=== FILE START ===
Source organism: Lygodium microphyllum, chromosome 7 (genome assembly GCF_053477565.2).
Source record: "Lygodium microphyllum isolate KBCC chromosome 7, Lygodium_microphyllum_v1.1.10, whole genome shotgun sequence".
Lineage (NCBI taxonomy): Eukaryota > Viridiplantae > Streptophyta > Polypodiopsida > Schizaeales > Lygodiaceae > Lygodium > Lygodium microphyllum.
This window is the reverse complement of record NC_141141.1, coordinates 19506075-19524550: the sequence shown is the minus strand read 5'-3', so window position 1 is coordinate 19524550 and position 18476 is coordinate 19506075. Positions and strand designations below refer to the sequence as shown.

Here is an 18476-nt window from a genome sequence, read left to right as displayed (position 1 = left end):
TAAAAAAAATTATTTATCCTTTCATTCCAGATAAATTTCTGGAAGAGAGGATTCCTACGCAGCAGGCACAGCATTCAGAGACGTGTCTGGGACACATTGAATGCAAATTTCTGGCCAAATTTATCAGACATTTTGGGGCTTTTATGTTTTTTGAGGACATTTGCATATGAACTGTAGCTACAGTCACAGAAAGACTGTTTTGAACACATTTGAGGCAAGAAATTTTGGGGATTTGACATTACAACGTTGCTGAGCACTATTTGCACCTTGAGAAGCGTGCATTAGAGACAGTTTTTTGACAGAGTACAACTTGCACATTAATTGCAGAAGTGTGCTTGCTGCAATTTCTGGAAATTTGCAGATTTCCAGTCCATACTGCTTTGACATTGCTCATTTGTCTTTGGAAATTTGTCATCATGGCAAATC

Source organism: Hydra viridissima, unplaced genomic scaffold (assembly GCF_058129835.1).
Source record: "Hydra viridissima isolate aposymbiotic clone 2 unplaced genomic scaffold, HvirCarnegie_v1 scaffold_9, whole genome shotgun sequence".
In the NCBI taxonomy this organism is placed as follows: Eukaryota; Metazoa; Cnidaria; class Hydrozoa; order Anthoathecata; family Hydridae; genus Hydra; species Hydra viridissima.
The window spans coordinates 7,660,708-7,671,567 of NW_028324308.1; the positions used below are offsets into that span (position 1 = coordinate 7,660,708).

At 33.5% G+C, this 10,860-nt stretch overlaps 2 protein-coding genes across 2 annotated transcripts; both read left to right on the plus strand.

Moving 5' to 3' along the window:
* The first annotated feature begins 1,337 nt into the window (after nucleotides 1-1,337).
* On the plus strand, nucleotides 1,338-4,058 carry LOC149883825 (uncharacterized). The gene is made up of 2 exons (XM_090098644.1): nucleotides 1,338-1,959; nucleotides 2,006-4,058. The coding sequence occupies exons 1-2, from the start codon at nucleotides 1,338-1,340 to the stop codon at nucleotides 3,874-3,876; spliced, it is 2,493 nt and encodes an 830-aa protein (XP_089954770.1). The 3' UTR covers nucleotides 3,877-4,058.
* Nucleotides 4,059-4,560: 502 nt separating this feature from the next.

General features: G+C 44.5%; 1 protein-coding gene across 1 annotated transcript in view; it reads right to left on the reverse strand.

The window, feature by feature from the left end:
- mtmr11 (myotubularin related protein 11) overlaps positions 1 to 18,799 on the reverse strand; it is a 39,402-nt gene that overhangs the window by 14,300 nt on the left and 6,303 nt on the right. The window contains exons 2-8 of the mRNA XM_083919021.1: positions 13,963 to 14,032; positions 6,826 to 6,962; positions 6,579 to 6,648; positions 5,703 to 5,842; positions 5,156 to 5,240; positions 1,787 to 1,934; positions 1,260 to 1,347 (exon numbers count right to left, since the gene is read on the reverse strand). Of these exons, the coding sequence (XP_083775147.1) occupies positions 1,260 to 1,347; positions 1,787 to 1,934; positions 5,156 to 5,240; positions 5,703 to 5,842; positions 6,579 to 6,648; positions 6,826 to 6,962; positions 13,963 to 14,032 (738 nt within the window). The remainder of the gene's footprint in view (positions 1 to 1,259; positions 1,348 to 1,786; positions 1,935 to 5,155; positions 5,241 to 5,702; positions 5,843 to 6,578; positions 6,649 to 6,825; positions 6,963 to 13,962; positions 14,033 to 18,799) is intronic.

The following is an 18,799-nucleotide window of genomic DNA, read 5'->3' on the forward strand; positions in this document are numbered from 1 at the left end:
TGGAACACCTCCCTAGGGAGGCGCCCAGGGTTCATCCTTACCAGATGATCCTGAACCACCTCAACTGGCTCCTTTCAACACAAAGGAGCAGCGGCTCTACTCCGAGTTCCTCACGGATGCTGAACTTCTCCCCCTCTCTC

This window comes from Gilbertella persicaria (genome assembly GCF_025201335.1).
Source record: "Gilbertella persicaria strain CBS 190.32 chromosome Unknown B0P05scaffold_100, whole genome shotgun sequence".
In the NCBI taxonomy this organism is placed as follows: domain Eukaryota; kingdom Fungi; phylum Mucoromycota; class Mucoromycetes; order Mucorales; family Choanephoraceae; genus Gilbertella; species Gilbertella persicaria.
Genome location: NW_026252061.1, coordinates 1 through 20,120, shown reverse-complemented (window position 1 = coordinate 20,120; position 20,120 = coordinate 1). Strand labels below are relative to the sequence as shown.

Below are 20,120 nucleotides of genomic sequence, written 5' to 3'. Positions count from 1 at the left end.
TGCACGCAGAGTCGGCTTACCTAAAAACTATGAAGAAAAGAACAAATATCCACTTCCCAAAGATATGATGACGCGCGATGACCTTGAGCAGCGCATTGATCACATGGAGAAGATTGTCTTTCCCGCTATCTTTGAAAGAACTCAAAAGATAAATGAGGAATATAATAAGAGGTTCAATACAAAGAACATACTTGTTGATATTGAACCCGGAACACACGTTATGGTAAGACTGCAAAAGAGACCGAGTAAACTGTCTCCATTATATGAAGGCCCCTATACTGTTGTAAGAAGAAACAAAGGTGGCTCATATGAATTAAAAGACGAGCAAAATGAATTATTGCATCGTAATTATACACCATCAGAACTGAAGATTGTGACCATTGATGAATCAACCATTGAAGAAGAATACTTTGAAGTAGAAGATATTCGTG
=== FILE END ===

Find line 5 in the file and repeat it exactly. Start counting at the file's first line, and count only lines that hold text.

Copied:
Here is an 18476-nt window from a genome sequence, read left to right as displayed (position 1 = left end):